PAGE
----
Fastenrath, Ulrich. Lücken im Völkerrecht: Zu Rechtscharakter, Quellen, Systemzusammenhang, Methodenlehre und Funktionen des Völkerrecht. Berlin: Duncker & Humblot, 1991.
Monograph discussing non liquet, across the different schools of international legal thinking, as the procedural consequence of gaps. Argues for non liquet in cases where judicial law creation has little chance of being accepted, where law is in the process of radical change, or where an existing rule is evidently not suitable to serve justice.
Fitzmaurice, Gerald. “The Problem of Non Liquet: Prolegomena to a Restatement.” In Mélanges offerts à Charles Rousseau: La communauté internationale. Edited by Charles Rosseau, 89–112. Paris: Pedone, 1974.
Against the backdrop of a supposed “dogma” (p. 107) of avoiding non liquet this influential article on the notion and scope of non liquet in public international law raises the question of whether judicial legislation should be accepted as the price of avoiding a substantive non liquet.
Lauterpacht, Hersch. The Function of Law in the International Community. Oxford: Clarendon, 1933.
Lauterpacht elaborates on his understanding of international law as a complete system. Regards the prohibition of non liquet as an a priori principle of public international law, derived from the function and practice of the international judge in the international legal system. Includes a review of arbitration case law. Reprinted in 2011 (Oxford: Oxford University Press).
Lauterpacht, Hersch. “Some Observations on the Prohibition of ‘Non Liquet’ and the Completeness of the Law.” In Symbolae Verzijl: Présentées au Prof J.H.W. Verzijl, à l’occasion de son LXXième anniversaire. Edited by F. M. van Asbeck, 196–221. The Hague: Nijhoff, 1958.
The article is a response to Stone 1954. Lauterpacht contends that the prohibition of Non Liquet and the Completeness of International Law are well-established principles and even among “the most indisputably established rules of positive international law” (p. 200). Bases his findings on practice and a binding general principle. Stone 1959 is a reply to this article.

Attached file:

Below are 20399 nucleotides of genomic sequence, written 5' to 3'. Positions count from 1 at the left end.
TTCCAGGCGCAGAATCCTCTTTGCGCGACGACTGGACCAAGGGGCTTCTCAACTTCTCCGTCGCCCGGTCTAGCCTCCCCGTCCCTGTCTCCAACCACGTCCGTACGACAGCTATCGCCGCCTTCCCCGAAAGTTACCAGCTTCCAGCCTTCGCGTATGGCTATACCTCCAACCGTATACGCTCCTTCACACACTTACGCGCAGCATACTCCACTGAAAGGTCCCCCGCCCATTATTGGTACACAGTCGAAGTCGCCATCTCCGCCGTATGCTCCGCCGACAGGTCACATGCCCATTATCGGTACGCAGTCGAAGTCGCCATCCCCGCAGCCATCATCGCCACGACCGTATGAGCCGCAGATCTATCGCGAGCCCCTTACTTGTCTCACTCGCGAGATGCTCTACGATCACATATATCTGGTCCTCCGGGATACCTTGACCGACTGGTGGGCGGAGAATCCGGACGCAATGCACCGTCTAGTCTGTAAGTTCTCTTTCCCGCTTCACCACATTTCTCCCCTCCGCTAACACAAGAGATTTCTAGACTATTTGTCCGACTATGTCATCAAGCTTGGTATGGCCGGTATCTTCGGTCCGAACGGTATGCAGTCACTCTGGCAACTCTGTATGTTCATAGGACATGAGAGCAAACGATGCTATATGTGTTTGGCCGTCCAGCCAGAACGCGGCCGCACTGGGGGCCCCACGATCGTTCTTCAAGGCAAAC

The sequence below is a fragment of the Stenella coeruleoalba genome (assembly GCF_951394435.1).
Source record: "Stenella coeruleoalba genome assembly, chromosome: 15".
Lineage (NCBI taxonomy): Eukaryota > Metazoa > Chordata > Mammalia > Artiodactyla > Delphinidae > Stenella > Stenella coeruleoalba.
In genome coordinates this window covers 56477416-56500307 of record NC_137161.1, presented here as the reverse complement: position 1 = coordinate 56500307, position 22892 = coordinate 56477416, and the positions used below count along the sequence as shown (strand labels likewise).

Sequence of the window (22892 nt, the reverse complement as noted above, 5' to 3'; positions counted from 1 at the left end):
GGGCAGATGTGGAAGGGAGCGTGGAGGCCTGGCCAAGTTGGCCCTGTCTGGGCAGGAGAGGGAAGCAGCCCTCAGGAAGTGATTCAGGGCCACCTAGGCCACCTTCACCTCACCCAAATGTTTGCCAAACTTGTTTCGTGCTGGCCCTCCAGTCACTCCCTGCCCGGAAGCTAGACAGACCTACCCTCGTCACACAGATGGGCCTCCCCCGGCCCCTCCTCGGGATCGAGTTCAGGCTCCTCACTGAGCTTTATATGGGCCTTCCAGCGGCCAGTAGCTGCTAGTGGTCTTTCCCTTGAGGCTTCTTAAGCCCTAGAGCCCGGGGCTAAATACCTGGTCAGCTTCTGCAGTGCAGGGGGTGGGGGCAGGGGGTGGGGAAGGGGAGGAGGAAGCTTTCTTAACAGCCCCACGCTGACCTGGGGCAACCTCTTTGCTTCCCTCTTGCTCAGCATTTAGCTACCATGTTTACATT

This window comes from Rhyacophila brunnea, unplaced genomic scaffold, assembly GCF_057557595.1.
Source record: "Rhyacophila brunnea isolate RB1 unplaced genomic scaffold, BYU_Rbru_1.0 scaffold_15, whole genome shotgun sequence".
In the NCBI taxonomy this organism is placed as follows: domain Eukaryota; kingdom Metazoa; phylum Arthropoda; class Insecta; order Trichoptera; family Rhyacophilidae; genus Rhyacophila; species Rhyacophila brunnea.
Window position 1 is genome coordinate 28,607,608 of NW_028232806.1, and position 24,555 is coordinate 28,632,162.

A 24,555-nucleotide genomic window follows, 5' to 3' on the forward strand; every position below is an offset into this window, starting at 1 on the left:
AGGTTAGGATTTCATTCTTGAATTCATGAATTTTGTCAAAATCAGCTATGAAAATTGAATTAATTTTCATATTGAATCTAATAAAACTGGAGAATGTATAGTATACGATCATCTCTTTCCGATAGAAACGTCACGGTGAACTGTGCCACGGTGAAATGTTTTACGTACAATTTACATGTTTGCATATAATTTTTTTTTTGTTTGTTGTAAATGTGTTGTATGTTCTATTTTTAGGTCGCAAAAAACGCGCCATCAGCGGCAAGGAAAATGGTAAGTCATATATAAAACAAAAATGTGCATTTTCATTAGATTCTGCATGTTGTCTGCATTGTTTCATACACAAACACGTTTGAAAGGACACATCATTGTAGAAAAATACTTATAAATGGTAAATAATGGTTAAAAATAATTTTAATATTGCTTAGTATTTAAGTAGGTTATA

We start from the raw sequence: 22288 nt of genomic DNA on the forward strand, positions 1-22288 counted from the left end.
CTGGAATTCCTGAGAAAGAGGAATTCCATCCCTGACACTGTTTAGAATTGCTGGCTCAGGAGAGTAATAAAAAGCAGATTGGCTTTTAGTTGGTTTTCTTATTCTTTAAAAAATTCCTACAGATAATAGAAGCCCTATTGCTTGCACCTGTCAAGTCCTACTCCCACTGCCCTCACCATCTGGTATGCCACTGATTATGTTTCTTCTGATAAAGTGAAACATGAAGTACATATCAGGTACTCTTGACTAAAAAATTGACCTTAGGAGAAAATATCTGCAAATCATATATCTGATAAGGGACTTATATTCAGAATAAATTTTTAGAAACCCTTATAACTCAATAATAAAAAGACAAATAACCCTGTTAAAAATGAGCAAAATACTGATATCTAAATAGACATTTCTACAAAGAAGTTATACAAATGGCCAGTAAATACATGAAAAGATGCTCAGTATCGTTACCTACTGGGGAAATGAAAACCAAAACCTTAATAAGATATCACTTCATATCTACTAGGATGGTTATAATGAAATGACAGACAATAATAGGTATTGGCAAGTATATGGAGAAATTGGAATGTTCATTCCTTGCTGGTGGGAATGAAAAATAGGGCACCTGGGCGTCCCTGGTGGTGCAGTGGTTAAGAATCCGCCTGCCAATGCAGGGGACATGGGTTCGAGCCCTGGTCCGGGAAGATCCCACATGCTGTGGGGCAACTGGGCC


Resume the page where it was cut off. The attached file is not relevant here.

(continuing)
Reisman, William Michael. “International Non Liquet: Recrudescence and Transformation.” International Lawyer 3 (1969): 770–786.
Contending that international courts frequently prescribe law in non liquet situations, Reisman discusses conditions and objectives of tribunals refraining from prescribing the law. Enumerates several limitations on the creative function of judges, including enforceability of decisions, political questions, and technical problems. Refers extensively to case law with a focus on international arbitration.
Siorat, Lucien. Le problème des lacunes en droit international: Contribution à l’étude des sources du droit et de la fonction judiciaire. Paris: Librairie générale de droit et de jurisprudence, 1958.
Comprehensive monograph exploring gaps in public international law (treaties and custom) and the judiciary’s function in closing them. Distinguishes between five different types of gaps in international law reducing the appropriateness of a finding of non liquet to insuffisances sociales (i.e., issues deliberately left unregulated).
Stone, Julius. Legal Controls of International Conflicts. London: Stevens, 1954.
Systematic study aimed at reconciling doctrine and practice of interstate relations. Reviews common arguments as to the possibility of a non liquet, provides historical context to the controversy, and assesses its implications for international peace and justice. Concludes that a tribunal’s refusal to decide a case might be preferable in some cases.
Stone, Julius. “Non Liquet and the Function of Law in the International Community.” British Yearbook of International Law 35 (1959): 124–161.
Exhaustive reply to Lauterpacht 1958 reviewing in detail his arguments. Highlighting political, social, and economic aspects of the non liquet controversy Stone concludes that judges should be allowed to declare a non liquet if they deem this to be appropriate so as not to force them into overstretching their lawmaking function.
Weil, Prosper. “‘The Court Cannot Conclude Definitively . . . ’: Non Liquet Revisited.” Columbia Journal of Transnational Law 36.1–2 (1998): 109–119.
Influential article founding the prohibition of non liquet in international adjudication on the will of the parties to have their dispute judicially settled. Resorting to the concept of polynormativity and self-interpretation as characteristics of the international system, accepts the possibility of non liquet in advisory opinions.